Release Date: Available Now
Credits: Words and Art by Micheline Hess
Price: $1.94 Digital Download over at PeepGame Comix
Malice in Ovenland is a new all-ages title from the folks over at Rosarium, who’ve given us such comic classics as DayBlack, Jennifer’s Journal, and Kid Code: Channel Zero. In addition to these, Rosarium’s very important Artists Against Police Brutality anthology is forthcoming, and I know that’s going to bring some heat to the streets.
Malice in Ovenland is a “fish out of water” comic featuring Lilly Brown, the spunky, bright protagonist whose Pippi Longstocking/Alice in Wonderland/Cinderella design is so adorable that I had to make a dentist’s appointment after I finished reading the issues.
…it is summer and while all of her friends are away at camp or doing some sort of other summer vacation, Lilly is stuck at home taking care of her mother’s organic garden. To add insult to injury, Lilly’s mother had to go away this weekend, leaving Lilly all alone with a list of chores. Including, most importantly, scrubbing the oven.
And thus we get our introduction to Ovenland.
Lilly is stuck in Summertime hell. She’s raised by a single mother, who had to make some extreme dietary changes for the sake of her health. Unfortunately, these changes keep Lilly from joining her friends in Summer Camps or on adventures in other cities. However, unbeknownst to Lilly, a day of chores will see her sent on an adventure that may prove to be far more exciting that anything her friends are doing.
A freak accident during some routine oven cleaning sets off Lilly’s adventure with charm and a creative twist on fairy tale mainstay Alice in Wonderland, as well as some deftly placed pop culture references.
Malice in Ovenland is definitely a comic for kids. The art is adorably cartoony, the visual humor is often of the gross-out variety, and the villains bumble as often as they menace. Lilly even has a cute, scaly sidekick. Still, there are a few pop culture references that will endear this book to adults, should they choose to read it. Lilly herself is such a great character, strong-willed and adept at using her wits to figure her way out of sticky situations. One such scene, involving a “pull-my-finger” gag and a bag of bones, illustrates very succinctly how Hess skillfully weaves together humor, Lilly’s character, and the world that she’s built to make a story that is universally appealing.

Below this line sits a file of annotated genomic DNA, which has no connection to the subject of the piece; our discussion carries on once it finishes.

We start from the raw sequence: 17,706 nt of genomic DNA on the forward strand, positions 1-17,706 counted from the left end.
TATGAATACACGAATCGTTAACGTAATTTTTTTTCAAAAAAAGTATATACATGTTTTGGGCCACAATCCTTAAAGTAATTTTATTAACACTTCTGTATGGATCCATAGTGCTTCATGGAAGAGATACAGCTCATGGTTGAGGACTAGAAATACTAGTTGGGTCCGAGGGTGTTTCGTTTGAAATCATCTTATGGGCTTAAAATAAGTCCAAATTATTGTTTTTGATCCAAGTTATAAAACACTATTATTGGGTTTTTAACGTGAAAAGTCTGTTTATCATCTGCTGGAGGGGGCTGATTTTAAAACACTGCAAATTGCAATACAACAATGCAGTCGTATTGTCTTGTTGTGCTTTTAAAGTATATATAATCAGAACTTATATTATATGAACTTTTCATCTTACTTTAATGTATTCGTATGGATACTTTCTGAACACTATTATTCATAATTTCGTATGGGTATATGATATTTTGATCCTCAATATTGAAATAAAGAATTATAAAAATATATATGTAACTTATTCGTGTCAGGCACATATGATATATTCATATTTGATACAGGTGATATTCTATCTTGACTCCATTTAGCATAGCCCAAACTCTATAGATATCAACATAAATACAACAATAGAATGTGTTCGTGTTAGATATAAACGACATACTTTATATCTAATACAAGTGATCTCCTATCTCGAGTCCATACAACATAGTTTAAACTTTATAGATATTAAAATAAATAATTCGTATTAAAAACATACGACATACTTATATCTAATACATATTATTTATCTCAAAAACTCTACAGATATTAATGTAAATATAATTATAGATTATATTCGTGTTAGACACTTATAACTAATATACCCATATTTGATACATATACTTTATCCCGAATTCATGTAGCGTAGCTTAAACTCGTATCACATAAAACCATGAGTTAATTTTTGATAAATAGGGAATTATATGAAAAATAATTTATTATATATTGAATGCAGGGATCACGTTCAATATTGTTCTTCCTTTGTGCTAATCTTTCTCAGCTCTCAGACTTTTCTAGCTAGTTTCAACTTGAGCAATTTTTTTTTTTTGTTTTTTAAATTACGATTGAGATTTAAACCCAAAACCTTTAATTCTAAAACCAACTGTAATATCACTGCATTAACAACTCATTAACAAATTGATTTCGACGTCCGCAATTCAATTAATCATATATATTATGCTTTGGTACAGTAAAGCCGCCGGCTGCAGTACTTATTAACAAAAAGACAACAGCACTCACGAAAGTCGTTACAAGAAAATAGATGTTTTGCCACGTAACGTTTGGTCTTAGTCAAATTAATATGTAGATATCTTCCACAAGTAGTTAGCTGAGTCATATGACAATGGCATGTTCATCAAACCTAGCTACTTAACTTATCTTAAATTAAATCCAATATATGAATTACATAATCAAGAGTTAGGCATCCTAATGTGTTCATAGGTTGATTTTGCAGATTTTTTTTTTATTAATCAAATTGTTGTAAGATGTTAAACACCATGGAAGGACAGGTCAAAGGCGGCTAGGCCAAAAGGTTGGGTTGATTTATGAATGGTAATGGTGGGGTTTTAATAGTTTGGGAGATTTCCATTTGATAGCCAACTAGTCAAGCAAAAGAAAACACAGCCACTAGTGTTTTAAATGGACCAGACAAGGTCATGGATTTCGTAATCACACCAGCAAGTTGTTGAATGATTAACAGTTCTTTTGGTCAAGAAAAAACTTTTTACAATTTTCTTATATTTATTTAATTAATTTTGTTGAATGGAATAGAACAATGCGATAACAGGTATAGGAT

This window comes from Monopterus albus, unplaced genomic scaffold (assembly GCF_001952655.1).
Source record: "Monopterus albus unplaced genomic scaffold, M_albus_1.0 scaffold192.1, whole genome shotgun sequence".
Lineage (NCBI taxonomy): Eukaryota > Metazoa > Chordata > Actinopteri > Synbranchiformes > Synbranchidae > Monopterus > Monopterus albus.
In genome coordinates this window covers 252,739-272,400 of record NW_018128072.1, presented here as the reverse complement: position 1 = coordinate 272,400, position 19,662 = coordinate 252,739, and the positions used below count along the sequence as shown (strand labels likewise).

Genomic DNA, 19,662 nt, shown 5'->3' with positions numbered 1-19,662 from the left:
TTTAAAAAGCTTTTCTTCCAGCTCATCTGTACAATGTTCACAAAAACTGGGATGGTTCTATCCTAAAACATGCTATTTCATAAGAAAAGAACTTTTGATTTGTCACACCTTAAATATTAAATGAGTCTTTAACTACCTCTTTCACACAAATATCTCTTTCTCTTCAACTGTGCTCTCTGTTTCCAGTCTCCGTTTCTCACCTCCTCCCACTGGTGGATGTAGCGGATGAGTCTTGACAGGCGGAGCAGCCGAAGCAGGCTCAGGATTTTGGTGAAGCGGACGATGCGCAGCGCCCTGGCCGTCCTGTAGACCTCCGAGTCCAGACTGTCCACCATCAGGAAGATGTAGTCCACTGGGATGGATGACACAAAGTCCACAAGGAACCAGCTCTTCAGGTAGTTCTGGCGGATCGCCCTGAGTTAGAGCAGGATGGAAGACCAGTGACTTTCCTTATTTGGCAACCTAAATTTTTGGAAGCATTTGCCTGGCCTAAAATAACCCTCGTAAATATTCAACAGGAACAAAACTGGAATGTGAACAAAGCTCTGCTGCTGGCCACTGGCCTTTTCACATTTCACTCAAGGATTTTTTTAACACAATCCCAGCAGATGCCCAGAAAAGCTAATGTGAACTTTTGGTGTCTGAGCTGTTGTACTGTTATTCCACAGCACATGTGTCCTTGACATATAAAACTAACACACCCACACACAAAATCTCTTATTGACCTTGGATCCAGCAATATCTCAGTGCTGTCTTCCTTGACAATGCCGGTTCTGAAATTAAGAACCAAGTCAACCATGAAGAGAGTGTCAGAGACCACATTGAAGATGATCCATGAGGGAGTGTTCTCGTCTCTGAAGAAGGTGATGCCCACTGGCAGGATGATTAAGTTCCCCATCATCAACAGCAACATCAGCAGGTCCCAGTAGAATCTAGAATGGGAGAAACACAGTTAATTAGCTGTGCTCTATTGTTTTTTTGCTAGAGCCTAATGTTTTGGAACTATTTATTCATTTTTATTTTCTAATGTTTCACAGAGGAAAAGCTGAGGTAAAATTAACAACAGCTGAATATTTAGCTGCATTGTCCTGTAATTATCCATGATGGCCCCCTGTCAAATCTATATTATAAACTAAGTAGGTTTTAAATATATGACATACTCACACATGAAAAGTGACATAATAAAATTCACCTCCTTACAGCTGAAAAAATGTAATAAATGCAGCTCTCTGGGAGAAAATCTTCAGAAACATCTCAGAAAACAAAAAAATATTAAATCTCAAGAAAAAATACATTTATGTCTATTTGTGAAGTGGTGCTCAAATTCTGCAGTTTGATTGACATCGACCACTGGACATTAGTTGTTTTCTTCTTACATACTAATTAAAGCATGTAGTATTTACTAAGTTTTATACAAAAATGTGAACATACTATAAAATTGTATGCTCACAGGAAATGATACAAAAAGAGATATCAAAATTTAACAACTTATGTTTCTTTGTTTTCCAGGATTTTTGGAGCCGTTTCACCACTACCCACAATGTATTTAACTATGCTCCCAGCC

Even though it’s universally appealing, though, make no mistake, I would definitely recommend this as a comic that I find extra charming because of its diversity. Lilly is a heroine of color with hair like my little sister’s and skin the same color as mine. Any comic fan of color knows that representation matters, and Lilly is representative of a whole group of characters and people who are often ignored outright by the mainstream comics industry. Even Hess admits having difficulty with finding comic book characters who looked like her and her brother, and says that her desire to create an adventure story of this sort rose from that experience.
Aside from my love for the diversity of this comic, Malice in Ovenland is a great book. The art is superbly detailed without losing its cartoony, whimsical feel. The colors are vibrant, and I really recommend reading this on a tablet in high resolution in order to get the full visual impact. The story so far has some actual stakes despite its cuteness, and Hess does a good job of not slapping the reader over the head repeatedly with the messages that exist in the book.
If you like what you’ve seen here, pick up a copy of Malice in Ovenland. I’d recommend this book to any readers who have children, are children at heart, or just really like adventure stories.